Every story has a beginning and this one dates to 2008: I was 56 years old. Married for 31 year, a father for 30 years, an attorney for 28 years, and we had welcomed 2 new grandchildren into our lives early that year. There would be a total of 9 born within 30 months of that January. I had dreamed of riding a bicycle across North America… never… not even once.
After a 40 year hiatus I had rediscovered bicycling in 2006 and stood as proof that once learned, one never forgets how to ride a bike. My bicycle was a far cry from the 26” chrome fendered beast that I rode as a young teen. My “Seven” (the brand name) was a sleek custom build titanium job that had cost almost twice what my first new car did (a 1974 Toyota Celica GT). “Guy jewelry.” was my curt reply to Christine as she gasped upon reading the invoice. It explained everything, and nothing. I ride it to this day.
My father had long suffered from Multiple Sclerosis and so it was natural for me as a bicycle enthusiast to participate in the MS-150 charity rides sponsored in Missouri. In 2006, 2007, and again in 2008 I had ridden over 150 miles in the course of the 2 day event. I considered that to be quite an achievement.
Bicycling 5,000 miles coast to coast, crossing through 16 States, was unthinkable… certainly beyond my contemplation.
In 2008 we lived in Liberty Missouri but traveled weekly to Kansas City for Mass at St. Francis Xavier Church (SFX), the Jesuit parish next to Rockhurst University. From 1977 to 1989 we had lived a short walk from SFX and were very active in the parish. I had served a term as President of the Parish Council and Christine served as President of its School Board. By 2008 we had long retreated to pews nearer the back of the church.
In the 1950’s SFX could boast 1,500 registered parish families. In the 70’s and 80’s there were perhaps 150. The architecturally significant church was cavernous. In the early years of our attendance it rarely approached capacity except at Easter and Christmas.
The church was the spiritual home for a small but dedicated core of parishioners.
Around the year 2000, SFX experienced something of a renaissance with the arrival of its newest pastor, Father Matt Ruhl, S.J.. Among homilists Matt was a “rock star”. He drew a following from across Metro-Kansas City and SFX once again enjoyed near capacity attendance each Sunday. Matt was never one to presume the mind of God. Words like “God wants you to…” were usually absent from his sermons. Instead he challenged us to know and love ourselves and thus our neighbors in thought provoking presentations. He preferred to forego looking down upon us from the pulpit, instead walking up and down the aisle among the congregants. Mid-sermon he would often shake a hand, pat a shoulder or wink an eye without skipping a beat of his message.
His popularity was legendary and perhaps the source of jealousy from Kansas City’s Diocesan bishop at the time who ended up ordering Matt to return to the pulpit as was “expected” of a dignified clergyman. That bishop would later find notoriety as the first of his standing to plead guilty to the crime of failure to report the sexual abuse of children.
It is said that all good things must come to an end and so it was with Matt Ruhl’s tenure at SFX. One Sunday in mid-2008 he addressed the congregation and announced that in May of 2010 he would be leaving for another assignment. Those were sad words for his dedicated followers.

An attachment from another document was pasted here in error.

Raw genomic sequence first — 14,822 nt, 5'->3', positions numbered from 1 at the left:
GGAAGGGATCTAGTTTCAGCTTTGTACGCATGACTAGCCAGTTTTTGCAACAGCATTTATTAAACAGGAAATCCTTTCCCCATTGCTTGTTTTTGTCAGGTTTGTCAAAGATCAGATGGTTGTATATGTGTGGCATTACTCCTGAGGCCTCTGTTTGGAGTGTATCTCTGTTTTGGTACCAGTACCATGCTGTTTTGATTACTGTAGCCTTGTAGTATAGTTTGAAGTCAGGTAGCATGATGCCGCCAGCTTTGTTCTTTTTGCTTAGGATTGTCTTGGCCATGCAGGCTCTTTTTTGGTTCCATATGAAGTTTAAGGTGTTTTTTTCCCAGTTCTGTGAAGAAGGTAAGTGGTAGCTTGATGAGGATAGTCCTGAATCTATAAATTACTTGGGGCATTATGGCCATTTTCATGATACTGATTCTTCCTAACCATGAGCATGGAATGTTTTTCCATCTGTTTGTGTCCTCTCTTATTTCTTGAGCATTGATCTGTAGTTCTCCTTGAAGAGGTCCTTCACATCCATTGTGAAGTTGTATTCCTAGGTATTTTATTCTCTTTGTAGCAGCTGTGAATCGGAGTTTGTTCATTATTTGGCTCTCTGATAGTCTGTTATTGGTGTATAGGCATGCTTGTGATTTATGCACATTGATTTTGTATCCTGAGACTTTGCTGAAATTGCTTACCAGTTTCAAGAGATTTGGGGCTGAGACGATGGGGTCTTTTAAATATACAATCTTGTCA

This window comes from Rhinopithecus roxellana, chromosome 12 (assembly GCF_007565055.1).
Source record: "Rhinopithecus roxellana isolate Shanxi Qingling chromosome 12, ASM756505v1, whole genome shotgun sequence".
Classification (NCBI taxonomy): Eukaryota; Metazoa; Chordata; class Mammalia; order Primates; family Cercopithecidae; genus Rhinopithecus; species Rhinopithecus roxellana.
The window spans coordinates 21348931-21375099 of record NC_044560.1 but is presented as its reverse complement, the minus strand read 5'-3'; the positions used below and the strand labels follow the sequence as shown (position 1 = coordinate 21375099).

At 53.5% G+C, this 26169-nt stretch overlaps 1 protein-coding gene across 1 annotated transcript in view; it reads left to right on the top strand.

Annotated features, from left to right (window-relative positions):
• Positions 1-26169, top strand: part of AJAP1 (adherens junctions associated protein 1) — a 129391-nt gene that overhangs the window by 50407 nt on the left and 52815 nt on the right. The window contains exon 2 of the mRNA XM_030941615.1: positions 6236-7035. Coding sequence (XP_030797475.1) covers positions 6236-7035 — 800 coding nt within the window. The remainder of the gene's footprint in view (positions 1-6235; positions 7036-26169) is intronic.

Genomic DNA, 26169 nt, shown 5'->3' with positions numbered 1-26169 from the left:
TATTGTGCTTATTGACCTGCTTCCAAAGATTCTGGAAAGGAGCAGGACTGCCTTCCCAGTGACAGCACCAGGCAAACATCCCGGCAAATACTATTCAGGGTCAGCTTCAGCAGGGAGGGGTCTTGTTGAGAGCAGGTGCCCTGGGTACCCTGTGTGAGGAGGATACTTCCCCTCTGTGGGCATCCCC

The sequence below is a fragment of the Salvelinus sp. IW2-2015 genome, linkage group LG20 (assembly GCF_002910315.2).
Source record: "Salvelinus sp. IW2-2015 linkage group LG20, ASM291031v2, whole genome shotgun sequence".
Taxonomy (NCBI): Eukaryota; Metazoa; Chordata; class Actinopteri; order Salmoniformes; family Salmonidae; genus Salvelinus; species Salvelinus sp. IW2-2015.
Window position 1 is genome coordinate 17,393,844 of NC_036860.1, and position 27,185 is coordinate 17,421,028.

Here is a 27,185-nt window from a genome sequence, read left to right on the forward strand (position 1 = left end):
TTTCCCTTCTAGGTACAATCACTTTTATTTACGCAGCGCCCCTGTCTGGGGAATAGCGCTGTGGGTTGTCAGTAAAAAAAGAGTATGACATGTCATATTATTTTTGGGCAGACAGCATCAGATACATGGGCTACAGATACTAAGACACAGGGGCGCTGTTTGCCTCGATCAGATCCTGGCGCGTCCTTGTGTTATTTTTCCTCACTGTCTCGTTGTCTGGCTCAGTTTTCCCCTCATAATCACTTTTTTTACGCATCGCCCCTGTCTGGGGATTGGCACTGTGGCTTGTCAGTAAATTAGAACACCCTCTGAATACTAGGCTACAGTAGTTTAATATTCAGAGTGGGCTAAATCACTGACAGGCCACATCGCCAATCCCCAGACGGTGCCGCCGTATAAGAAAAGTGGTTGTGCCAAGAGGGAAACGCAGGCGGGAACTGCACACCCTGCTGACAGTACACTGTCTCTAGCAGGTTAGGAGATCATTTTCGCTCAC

It was a rare Sunday for us as we were joined in the congregation by our adult children, their spouses, and our two infant grandchildren.
Matt’s message was not of particular interest to the family until he added an unusual twist: Father Matt had received permission to take a sabbatical over the Summer of 2010. Joined by a few hand chosen riders he would bicycle across the United States, delivering the message of the Catholic Charities’ campaign to reduce poverty in the United States. He and his cycling companions would raise both awareness and funds as “Cycling for Change” (C4C). Matt would be seeking riders to join for segments of the journey. The members of my family collectively gasped as they turned to look at me. Mesmerized, I stared up at Matt. Bicycle… across the United States… across America… Wow. My family knew me all too well.
After Mass I sought out Bethany Paul, Father Matt’s assistant. “I would like to sign up for the entire ride.” Bethany looked at me without expression. I am sure that my face was familiar to her and Matt, but beyond that I was an unknown. I repeated myself. Politely, Bethany found a blank piece of paper and took down my particulars. They would be in touch. It never occurred to me that I might not be chosen to ride. I began regularly calling Bethany for “status updates”. I ignored that no one had acknowledged my “application”. In retrospect I am sure that I was something of a nuisance. My persistence won out and I was taken seriously. I would be one of the “through riders”. Eventually we would number 12, including Matt and Bethany.
There would be segment riders, and there would be support participants who would drive the vans, one pulling a cargo trailer that would be our SAG (“Support and Gear”).
I had not yet considered how I would meet my commitment to raise $25,000.00 on behalf of C4C. I had not considered how I would suspend my law practice, and thus my income, for an entire Summer or how in my absence I would continue to pay my office overhead and my assistant’s salary.
I had not given thought to being away from Christine for over 3 months. Those were just details. I was going to ride across the United States on a bicycle!
Next: Part 2. Joy, Tragedy, and Becoming Family.
Peace Everyone. Pete